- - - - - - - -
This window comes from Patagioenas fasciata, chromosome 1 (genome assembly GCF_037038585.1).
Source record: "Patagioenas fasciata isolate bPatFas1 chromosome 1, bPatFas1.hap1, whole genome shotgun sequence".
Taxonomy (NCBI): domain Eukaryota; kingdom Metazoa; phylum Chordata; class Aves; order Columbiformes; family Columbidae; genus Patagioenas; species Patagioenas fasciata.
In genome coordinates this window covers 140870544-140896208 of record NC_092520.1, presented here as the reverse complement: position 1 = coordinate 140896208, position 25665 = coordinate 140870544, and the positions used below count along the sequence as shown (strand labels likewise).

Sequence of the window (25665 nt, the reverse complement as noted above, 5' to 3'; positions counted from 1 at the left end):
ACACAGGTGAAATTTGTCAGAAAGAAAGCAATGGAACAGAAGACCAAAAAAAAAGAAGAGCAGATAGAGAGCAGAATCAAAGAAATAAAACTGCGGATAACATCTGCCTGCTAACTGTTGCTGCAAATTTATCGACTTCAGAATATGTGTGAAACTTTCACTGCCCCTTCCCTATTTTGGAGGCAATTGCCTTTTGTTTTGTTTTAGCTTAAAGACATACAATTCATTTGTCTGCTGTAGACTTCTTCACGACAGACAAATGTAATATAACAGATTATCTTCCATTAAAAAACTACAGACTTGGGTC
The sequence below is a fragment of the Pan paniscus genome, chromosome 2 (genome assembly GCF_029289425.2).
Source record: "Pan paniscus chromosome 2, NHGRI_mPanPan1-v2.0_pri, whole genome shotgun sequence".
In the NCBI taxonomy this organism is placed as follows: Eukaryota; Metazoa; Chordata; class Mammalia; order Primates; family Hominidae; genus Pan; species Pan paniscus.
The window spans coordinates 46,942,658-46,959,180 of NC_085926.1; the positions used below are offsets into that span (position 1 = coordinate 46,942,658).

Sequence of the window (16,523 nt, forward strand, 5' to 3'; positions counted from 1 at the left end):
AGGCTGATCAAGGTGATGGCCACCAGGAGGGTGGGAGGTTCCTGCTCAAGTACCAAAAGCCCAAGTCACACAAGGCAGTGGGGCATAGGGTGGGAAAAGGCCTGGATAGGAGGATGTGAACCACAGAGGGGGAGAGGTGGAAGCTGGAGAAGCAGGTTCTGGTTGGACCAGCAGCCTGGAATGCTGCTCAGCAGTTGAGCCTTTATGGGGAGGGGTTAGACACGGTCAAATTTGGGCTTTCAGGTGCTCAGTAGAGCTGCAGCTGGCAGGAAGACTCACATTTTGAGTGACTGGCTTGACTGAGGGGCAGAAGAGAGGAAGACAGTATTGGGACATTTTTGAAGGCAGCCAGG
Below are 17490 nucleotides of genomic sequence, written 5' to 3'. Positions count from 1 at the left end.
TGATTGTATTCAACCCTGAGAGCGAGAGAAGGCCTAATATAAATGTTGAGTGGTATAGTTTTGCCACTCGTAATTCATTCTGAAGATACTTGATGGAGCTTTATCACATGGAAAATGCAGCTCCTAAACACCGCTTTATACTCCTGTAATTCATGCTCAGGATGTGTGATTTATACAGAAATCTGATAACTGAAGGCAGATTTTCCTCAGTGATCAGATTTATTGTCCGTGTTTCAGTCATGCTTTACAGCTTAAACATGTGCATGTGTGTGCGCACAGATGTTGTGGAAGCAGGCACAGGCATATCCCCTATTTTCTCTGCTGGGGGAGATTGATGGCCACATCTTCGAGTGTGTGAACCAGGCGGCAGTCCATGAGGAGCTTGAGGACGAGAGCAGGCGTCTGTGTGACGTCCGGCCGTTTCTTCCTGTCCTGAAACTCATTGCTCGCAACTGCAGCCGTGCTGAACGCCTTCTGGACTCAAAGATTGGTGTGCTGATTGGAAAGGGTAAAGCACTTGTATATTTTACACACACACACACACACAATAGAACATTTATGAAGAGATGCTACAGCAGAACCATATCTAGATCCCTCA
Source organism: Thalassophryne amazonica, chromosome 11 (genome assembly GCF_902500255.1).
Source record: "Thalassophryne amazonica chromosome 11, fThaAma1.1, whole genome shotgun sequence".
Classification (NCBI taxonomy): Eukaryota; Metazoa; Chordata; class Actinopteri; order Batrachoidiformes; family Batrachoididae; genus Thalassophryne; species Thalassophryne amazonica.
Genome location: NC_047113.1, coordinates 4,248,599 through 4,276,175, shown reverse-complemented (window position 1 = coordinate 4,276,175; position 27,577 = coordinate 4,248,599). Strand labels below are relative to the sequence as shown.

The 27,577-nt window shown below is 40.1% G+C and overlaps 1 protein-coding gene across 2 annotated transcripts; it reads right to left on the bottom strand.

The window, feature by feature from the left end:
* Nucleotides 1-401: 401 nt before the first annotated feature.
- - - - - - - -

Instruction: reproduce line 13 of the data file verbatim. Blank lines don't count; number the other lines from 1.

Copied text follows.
Below are 17490 nucleotides of genomic sequence, written 5' to 3'. Positions count from 1 at the left end.